He having received injury to a leg at Bolton. The clubs were accordingly represented in their full strengths with the exception named, though Hartley ably filled the position of inside left.

Everton: Tom Cain, James Adams, Charles Parry, Richard Boyle, Johnny Holt, Billy Stewart, Alex Latta, Tom McInnes, James Southworth, Abe Hartley, Jack Bell.
Liverpool: William McCann, Andrew Hannah, Duncan McLean, John McCartney, Joe McQue, James McBride, Neil Kerr, Jimmy Ross, Malcolm McVean, Harry Bradshaw, Hugh McQueen.

Everton lost the toss, and prompt to time Holt kicked off against the wind. He was soon penalised, and Kerr headed over the line. Two free kicks fell to Liverpool of no avail, and then Bell forced to leave the ground momentarily. In the meantime Kerr received from Ross, and made a “running shot” into the people. Parry was next hard pressed, but cleared, and kicked onto the stand.

McLean was next in request, and put into touch four times in quick succession in grappling with Latta and McInnes, and from pressure on the left Hannah gave hands near in. Stewart took the place, and McInnes headed a goal in ten minutes from the start.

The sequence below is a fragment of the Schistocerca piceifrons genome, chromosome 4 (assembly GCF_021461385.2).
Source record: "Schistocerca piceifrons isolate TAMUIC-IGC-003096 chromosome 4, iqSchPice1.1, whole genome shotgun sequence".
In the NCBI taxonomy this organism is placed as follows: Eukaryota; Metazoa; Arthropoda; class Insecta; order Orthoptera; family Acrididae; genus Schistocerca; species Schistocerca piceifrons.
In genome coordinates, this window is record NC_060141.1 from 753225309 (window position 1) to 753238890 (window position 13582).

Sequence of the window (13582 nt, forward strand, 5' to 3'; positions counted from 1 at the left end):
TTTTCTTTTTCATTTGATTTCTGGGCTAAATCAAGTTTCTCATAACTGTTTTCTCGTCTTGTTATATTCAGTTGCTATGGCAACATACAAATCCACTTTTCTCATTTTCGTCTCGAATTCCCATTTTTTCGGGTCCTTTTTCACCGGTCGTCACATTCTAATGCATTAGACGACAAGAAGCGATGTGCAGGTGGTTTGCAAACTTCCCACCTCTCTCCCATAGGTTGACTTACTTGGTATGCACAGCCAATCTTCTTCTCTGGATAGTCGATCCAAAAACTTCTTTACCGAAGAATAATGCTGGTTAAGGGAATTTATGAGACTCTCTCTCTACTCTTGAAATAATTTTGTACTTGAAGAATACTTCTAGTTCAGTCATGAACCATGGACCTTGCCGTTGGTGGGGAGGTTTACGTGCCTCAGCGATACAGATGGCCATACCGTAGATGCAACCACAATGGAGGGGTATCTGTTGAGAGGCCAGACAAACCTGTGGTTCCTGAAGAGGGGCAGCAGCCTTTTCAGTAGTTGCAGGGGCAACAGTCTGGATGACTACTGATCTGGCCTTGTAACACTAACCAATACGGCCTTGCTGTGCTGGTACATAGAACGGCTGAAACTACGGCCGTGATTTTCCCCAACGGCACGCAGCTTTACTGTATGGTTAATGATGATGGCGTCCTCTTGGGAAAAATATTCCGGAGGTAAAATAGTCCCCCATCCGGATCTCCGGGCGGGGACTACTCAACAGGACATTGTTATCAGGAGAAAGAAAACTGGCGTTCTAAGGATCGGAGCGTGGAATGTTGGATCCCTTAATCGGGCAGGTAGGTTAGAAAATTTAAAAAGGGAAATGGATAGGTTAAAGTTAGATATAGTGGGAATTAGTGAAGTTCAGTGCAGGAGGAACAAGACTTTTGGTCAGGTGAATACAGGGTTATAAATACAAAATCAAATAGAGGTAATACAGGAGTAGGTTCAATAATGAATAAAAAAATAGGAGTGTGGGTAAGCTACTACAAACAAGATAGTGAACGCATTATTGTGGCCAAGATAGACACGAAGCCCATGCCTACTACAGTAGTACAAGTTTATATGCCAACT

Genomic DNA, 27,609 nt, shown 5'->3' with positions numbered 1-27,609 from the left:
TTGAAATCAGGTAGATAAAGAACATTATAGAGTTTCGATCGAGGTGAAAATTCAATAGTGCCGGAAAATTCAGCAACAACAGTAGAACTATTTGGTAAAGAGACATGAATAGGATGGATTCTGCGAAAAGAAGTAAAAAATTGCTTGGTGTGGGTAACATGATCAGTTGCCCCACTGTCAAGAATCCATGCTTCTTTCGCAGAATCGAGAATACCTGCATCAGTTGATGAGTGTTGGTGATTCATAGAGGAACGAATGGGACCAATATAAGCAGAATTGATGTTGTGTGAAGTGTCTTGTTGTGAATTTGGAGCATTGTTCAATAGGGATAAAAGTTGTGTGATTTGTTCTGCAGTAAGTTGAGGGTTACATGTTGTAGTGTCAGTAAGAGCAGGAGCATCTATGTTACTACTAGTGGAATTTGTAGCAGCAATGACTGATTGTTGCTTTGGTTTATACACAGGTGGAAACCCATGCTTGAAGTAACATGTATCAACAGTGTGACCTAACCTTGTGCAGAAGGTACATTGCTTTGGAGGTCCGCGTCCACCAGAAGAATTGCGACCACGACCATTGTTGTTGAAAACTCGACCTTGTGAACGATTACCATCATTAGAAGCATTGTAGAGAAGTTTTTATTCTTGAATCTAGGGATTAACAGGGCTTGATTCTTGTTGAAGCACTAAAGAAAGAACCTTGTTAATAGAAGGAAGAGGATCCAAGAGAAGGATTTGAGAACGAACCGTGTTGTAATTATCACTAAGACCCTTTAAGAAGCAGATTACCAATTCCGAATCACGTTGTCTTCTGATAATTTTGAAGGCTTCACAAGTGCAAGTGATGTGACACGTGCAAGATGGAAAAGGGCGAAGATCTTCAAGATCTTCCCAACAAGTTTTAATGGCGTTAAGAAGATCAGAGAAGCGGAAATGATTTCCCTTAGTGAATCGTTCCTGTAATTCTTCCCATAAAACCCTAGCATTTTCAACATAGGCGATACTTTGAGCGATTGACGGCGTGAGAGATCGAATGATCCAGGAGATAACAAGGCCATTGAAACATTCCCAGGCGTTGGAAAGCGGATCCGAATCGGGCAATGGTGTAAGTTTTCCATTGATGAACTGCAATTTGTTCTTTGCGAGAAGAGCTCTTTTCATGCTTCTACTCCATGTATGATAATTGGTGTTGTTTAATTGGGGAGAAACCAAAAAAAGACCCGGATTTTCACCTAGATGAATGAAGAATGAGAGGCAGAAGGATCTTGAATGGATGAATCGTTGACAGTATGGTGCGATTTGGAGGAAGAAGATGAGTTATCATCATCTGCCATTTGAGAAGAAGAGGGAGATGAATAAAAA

Everton closed on goal again, but good defence pulled Liverpool through. Bradshaw and H. McQueen were next prominent. The former beat Holt, but the latter recovering got the ball away. McQueen, on Parry missing his kick, had the pass and the goal almost at his mercy, but shot across and just out, the right wing men not getting up in time. Hartley was a shade too late in taking a centre a minute afterward, and the ball went over the goal line.

Liverpool again broke away on the right, and the outlook was ominous on Parry making a faulty kick, but no shot was possible. McQue was not long before he had an aim, And went within a yard. Hartley replied by shooting too high, but the whistle had gone, so no point would have been possible had he been more accurate.

Liverpool then attacked strongly. Both Parry and Stewart gave fouls, and a hot scrimmage ensued, when Cain and Parry checked keen shots. Going down on the right, some quick passing culminated in Bell driving in hard, and in McCann blocking the ball, McLean clearing grandly.